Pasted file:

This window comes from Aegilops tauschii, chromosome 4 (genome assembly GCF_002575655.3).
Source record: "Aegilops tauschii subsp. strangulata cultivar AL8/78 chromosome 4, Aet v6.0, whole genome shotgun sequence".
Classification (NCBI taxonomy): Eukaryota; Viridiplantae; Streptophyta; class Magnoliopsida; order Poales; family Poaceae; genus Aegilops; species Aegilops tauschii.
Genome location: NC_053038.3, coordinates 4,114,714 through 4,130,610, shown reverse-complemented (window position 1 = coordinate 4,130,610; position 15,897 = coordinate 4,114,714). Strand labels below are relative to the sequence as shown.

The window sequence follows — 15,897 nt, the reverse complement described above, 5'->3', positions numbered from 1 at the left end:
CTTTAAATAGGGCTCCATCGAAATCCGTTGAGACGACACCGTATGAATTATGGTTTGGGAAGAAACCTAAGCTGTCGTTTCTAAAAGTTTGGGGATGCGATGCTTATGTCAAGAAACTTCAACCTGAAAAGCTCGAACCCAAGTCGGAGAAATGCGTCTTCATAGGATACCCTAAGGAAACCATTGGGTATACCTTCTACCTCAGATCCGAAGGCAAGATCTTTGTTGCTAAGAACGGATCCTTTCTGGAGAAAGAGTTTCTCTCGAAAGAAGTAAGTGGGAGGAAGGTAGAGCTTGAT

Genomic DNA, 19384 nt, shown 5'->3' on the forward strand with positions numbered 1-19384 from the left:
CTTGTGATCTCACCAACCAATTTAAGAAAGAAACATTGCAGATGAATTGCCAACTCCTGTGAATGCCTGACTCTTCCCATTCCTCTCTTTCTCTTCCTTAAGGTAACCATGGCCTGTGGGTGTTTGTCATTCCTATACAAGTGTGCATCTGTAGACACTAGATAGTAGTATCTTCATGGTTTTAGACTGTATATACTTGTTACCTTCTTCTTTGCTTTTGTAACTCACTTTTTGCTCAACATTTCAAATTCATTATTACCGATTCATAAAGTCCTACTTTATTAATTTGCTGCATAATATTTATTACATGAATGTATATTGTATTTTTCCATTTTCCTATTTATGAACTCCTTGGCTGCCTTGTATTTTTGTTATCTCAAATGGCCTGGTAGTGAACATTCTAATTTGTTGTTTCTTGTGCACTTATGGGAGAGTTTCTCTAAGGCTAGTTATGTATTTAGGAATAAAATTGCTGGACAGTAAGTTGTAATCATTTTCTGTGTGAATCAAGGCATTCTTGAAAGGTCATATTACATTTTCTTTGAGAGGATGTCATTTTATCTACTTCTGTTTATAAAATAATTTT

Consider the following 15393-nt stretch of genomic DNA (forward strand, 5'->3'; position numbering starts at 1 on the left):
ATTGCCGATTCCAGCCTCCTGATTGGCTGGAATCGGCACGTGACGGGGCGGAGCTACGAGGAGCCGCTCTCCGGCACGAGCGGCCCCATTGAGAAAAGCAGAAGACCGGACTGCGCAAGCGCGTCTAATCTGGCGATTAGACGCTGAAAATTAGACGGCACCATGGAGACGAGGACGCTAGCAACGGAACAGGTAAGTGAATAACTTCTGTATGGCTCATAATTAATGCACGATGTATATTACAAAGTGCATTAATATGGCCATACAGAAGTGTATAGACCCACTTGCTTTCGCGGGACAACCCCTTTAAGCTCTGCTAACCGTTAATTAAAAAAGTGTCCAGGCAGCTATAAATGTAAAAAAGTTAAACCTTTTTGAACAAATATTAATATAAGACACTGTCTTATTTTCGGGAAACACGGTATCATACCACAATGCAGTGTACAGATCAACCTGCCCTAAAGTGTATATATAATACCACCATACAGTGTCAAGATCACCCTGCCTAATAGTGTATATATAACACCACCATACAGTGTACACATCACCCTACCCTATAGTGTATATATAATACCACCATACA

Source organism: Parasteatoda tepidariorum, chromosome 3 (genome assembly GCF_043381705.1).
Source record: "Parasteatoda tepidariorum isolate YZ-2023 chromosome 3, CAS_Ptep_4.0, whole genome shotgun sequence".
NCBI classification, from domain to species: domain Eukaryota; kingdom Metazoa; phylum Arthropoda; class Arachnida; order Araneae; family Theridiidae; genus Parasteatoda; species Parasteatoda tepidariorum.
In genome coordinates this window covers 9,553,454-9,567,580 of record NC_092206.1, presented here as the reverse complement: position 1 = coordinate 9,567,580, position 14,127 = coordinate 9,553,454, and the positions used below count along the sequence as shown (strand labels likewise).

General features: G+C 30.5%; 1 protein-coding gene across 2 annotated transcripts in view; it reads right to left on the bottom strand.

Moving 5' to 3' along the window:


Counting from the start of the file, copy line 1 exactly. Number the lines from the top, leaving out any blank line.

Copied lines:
This window comes from Aegilops tauschii, chromosome 4 (genome assembly GCF_002575655.3).